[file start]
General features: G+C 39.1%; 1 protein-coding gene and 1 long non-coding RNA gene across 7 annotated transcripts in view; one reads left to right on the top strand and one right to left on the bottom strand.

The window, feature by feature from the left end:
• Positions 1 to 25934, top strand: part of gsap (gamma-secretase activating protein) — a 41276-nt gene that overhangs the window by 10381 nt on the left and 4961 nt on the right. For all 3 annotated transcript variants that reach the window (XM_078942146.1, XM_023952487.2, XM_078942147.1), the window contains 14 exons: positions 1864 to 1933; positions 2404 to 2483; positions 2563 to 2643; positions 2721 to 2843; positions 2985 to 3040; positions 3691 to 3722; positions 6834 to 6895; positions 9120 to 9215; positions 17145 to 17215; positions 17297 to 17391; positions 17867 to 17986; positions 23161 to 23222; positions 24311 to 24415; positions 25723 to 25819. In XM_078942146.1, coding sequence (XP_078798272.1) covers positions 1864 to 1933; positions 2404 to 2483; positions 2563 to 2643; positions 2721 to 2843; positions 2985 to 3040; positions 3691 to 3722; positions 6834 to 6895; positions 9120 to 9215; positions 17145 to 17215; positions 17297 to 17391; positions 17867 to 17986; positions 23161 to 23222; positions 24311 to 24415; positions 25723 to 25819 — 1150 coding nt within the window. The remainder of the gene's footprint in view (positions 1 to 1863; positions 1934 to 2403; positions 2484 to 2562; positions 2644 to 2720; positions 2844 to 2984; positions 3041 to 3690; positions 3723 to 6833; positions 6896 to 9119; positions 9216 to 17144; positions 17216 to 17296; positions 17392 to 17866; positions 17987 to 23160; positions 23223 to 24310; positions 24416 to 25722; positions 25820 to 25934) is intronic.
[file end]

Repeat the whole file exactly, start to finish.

General features: G+C 39.1%; 1 protein-coding gene and 1 long non-coding RNA gene across 7 annotated transcripts in view; one reads left to right on the top strand and one right to left on the bottom strand.

The window, feature by feature from the left end:
• Positions 1 to 25934, top strand: part of gsap (gamma-secretase activating protein) — a 41276-nt gene that overhangs the window by 10381 nt on the left and 4961 nt on the right. For all 3 annotated transcript variants that reach the window (XM_078942146.1, XM_023952487.2, XM_078942147.1), the window contains 14 exons: positions 1864 to 1933; positions 2404 to 2483; positions 2563 to 2643; positions 2721 to 2843; positions 2985 to 3040; positions 3691 to 3722; positions 6834 to 6895; positions 9120 to 9215; positions 17145 to 17215; positions 17297 to 17391; positions 17867 to 17986; positions 23161 to 23222; positions 24311 to 24415; positions 25723 to 25819. In XM_078942146.1, coding sequence (XP_078798272.1) covers positions 1864 to 1933; positions 2404 to 2483; positions 2563 to 2643; positions 2721 to 2843; positions 2985 to 3040; positions 3691 to 3722; positions 6834 to 6895; positions 9120 to 9215; positions 17145 to 17215; positions 17297 to 17391; positions 17867 to 17986; positions 23161 to 23222; positions 24311 to 24415; positions 25723 to 25819 — 1150 coding nt within the window. The remainder of the gene's footprint in view (positions 1 to 1863; positions 1934 to 2403; positions 2484 to 2562; positions 2644 to 2720; positions 2844 to 2984; positions 3041 to 3690; positions 3723 to 6833; positions 6896 to 9119; positions 9216 to 17144; positions 17216 to 17296; positions 17392 to 17866; positions 17987 to 23160; positions 23223 to 24310; positions 24416 to 25722; positions 25820 to 25934) is intronic.